NEW YORK, December 1, 2009 – Accelerating regional economic integration, supporting trading systems and positioning the Asia-Pacific region for sustainable economic recovery were issues that dominated the agenda of the 2009 APEC summit in Singapore.
For the tenth consecutive year, the Asia Society in collaboration with the National Center for APEC, held a post-APEC briefing to review the issues discussed and what they mean for the region’s future. “The world looks to Asia for important growth that will be the engine for pulling the global economy out of the recession," said Asia Society trustee Lulu Wang, highlighting the importance of the annual summit.
The two panels at the briefing, which were moderated by National Center for APEC President Monica Whaley, focused on government and policy issues, and specific sectoral developments in areas such as financial services, health/life sciences and innovation.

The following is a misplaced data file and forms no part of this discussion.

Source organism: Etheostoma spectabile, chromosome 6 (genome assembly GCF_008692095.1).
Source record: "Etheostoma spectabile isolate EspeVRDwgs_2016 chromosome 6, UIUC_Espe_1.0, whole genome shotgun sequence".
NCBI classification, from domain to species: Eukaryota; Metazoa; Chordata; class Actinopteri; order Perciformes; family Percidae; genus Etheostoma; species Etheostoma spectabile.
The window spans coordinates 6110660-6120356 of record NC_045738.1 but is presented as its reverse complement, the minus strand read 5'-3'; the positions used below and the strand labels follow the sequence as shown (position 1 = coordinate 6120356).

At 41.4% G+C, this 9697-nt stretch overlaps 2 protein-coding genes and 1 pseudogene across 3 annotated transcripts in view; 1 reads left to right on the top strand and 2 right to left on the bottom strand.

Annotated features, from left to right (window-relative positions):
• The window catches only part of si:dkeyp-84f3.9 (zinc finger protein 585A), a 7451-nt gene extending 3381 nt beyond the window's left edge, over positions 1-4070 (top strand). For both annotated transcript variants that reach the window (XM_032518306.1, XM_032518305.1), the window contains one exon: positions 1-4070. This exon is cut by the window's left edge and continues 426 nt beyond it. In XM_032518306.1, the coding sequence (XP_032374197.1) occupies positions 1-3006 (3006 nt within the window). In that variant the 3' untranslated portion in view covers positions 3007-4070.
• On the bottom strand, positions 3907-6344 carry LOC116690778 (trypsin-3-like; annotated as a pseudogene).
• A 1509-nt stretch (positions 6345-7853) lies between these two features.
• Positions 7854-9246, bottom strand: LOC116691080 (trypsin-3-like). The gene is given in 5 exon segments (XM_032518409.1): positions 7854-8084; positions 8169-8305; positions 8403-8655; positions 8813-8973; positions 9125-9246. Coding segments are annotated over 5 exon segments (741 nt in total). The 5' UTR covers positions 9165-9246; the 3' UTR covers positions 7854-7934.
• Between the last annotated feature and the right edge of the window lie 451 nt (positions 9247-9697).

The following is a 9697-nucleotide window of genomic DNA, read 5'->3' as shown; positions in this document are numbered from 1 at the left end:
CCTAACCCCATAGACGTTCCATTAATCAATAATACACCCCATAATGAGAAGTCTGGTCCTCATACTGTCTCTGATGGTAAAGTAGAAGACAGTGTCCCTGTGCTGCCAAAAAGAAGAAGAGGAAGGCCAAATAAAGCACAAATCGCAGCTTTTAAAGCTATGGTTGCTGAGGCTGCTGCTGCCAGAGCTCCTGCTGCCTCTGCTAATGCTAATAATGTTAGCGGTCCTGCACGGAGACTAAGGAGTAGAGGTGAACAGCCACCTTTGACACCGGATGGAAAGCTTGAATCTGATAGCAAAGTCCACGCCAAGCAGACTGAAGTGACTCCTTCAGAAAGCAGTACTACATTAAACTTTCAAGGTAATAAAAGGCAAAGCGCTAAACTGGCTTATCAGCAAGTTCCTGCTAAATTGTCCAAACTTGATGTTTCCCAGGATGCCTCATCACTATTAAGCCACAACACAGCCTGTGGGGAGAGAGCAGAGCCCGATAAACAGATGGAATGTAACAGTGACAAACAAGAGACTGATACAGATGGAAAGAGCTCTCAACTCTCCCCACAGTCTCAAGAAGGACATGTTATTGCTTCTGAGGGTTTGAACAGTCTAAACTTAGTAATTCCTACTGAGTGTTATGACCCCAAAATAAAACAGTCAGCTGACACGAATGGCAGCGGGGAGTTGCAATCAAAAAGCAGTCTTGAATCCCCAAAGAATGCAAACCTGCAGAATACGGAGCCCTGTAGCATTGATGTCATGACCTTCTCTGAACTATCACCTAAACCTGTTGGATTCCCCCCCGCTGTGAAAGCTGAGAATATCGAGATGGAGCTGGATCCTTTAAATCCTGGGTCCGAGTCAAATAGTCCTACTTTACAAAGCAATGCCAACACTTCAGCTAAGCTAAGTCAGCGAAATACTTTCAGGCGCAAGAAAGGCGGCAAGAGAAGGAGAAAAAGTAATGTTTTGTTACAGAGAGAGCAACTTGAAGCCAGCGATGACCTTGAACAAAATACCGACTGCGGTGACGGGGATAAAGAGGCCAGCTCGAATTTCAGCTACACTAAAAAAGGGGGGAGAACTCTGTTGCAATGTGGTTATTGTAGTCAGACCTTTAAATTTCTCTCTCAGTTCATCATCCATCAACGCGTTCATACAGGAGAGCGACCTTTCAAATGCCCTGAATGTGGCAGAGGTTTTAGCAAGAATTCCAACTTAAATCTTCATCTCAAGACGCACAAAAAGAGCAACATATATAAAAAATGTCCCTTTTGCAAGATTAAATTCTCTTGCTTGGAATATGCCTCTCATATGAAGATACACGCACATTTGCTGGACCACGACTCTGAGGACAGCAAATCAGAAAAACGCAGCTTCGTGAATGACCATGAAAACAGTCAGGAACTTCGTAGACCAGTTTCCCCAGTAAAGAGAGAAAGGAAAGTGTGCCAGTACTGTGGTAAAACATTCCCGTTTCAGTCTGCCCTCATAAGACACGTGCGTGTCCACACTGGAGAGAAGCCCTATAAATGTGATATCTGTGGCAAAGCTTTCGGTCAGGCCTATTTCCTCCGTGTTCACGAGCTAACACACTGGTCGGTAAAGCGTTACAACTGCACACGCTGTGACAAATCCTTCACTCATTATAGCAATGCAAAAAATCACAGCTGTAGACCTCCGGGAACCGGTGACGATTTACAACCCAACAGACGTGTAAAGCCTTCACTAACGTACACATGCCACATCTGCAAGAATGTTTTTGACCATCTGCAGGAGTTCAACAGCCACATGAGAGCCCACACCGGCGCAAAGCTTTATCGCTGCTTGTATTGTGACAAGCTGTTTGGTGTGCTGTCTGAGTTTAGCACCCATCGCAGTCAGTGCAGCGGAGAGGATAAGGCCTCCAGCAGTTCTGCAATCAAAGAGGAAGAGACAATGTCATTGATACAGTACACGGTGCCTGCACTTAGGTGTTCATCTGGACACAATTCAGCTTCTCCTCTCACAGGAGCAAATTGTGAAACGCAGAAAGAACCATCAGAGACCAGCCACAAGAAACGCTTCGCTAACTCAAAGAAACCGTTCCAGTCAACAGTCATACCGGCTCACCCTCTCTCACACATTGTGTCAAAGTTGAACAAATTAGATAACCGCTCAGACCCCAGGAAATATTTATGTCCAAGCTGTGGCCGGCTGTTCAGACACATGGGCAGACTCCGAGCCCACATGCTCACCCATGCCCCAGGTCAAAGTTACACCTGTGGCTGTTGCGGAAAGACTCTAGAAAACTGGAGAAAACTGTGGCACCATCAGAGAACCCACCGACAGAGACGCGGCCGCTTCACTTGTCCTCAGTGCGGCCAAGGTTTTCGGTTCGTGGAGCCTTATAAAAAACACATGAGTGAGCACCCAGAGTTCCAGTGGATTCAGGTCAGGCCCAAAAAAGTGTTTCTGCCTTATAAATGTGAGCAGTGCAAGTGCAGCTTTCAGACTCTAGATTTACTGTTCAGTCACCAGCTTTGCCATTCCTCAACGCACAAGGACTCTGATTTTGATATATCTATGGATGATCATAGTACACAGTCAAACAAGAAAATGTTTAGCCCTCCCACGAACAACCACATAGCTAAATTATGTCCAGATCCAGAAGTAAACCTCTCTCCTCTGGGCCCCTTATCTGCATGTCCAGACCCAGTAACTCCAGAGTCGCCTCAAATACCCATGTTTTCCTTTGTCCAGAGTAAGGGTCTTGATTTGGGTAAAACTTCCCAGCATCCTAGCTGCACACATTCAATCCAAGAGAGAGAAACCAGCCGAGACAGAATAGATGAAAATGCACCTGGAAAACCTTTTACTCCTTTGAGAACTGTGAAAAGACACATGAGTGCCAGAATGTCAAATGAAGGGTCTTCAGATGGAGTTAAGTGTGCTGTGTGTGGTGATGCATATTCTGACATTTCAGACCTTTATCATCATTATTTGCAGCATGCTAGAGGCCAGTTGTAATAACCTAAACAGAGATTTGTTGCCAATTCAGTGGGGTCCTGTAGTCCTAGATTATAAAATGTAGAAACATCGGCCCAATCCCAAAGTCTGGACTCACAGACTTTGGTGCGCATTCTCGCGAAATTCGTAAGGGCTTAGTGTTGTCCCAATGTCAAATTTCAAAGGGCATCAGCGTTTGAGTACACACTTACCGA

According to Sharon Chan, first secretary (political/economic affairs) at the Embassy of Singapore to the United States, that United States' active participation in the summit was an encouraging sign, pointing out that other APEC economies were glad to hear “that America is truly back and ready to engage.”
Japanese representation Shinichi Nishimiya, consul general of Japan in New York, confirmed that his country aimed at pursuing the overarching themes of the Singapore Summit and that preliminary discussions on APEC 2010 were well underway. US representative Kurt Tong, senior official, Asian-Pacific Economic Cooperation, called the Asia Pacific region as being “the potential engine of growth” for the US economy. He emphasized that trade with Asia was imperative for steady recovery and stability of the US economy. “Export equals jobs equal economic recovery," he said. "That is the key point.”
At the industry-focused panel—which also featured Laura Hudson, manager, International Government Affairs, Chevron; Susan Greenwell, VP, International Government Relations; Dereck Berlin, VP of International Government Relations, JP Morgan Chase—Joseph Alhadeff, Chief Privacy Officer, VP Global Public Policy, Oracle Corporation, enumerated the six key areas, or six "I's", that would promote the use and development of information and communications technologies (ICTs) as catalysts for economic growth: Infrastructure, Innovation, Information flows, Intellectual capacity, Investment and Integration.
Reported by Ayesha Sikander